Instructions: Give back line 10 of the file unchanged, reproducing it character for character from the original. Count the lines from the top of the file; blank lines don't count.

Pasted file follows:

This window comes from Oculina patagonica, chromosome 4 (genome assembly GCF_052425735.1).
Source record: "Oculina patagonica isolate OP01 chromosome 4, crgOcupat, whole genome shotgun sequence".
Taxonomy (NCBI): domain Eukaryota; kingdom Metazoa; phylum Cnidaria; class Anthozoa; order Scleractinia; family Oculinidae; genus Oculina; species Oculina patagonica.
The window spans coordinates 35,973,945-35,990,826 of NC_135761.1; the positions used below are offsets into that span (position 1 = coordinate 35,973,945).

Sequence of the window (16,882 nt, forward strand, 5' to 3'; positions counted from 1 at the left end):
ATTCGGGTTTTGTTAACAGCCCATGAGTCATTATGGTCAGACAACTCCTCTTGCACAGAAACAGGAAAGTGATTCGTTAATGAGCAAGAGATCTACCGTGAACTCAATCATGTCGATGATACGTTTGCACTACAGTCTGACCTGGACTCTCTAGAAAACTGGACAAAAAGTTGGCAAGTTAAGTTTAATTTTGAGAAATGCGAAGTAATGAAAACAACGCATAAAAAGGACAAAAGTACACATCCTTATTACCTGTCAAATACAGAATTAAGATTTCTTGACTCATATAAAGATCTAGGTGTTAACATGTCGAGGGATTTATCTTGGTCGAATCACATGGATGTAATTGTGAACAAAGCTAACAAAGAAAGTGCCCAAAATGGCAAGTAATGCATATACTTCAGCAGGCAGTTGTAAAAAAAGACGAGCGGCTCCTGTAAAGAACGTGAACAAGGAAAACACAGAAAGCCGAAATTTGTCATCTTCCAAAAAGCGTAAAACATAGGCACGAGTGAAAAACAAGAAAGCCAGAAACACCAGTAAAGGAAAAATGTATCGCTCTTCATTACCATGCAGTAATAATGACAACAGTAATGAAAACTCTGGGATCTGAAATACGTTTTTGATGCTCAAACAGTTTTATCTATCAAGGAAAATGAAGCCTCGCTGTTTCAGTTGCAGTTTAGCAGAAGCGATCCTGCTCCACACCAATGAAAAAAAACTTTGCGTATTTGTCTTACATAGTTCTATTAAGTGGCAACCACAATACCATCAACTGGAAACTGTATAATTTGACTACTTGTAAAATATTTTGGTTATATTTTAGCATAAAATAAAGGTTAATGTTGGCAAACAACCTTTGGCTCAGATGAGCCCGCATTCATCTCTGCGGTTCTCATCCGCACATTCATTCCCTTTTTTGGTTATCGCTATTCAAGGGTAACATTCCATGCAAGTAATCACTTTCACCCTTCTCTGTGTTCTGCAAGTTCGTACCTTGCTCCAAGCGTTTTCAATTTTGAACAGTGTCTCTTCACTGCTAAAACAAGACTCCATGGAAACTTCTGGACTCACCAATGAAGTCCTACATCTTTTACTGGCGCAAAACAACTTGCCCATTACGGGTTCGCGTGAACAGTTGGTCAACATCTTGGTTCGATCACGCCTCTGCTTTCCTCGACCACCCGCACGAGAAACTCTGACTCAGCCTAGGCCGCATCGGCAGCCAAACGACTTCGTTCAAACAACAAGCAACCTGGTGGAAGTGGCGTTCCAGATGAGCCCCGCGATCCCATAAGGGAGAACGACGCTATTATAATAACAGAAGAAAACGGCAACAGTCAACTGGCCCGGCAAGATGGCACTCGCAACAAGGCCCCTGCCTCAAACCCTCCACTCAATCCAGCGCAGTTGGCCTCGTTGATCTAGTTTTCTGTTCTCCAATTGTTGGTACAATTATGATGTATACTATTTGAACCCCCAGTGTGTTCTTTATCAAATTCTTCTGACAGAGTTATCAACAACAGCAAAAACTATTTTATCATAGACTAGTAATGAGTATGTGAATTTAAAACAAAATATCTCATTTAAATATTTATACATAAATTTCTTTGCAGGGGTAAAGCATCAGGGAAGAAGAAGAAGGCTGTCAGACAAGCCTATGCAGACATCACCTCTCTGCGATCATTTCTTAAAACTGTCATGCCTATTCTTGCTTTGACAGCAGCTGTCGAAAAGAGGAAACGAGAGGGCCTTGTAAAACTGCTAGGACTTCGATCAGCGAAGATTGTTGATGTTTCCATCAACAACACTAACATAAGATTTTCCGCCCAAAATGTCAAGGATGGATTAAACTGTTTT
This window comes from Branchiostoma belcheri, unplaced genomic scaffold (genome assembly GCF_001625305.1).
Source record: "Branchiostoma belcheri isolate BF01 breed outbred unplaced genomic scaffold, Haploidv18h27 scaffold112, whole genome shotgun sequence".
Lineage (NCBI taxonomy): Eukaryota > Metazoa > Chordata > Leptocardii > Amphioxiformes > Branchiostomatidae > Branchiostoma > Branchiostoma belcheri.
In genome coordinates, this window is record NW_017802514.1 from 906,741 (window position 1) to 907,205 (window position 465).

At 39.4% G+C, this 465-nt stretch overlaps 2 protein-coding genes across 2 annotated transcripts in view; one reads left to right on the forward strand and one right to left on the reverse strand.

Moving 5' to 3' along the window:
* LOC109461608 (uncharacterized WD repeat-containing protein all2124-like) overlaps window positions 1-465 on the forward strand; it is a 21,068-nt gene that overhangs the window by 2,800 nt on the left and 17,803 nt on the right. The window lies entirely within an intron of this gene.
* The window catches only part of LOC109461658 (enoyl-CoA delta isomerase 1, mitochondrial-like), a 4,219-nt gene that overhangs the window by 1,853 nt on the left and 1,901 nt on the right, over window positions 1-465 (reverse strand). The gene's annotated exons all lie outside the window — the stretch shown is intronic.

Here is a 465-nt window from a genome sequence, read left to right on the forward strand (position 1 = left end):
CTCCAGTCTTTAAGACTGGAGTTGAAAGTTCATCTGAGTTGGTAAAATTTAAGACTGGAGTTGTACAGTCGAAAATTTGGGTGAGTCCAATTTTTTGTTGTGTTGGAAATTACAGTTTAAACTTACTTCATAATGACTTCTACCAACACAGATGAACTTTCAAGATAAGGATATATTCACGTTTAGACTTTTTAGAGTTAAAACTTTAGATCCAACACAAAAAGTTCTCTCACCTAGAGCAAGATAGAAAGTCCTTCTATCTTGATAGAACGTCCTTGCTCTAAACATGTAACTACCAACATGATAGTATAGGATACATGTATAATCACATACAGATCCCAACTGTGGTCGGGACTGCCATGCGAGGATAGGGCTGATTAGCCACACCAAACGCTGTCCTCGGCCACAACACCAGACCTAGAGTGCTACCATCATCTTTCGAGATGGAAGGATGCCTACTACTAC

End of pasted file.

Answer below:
In genome coordinates, this window is record NW_017802514.1 from 906,741 (window position 1) to 907,205 (window position 465).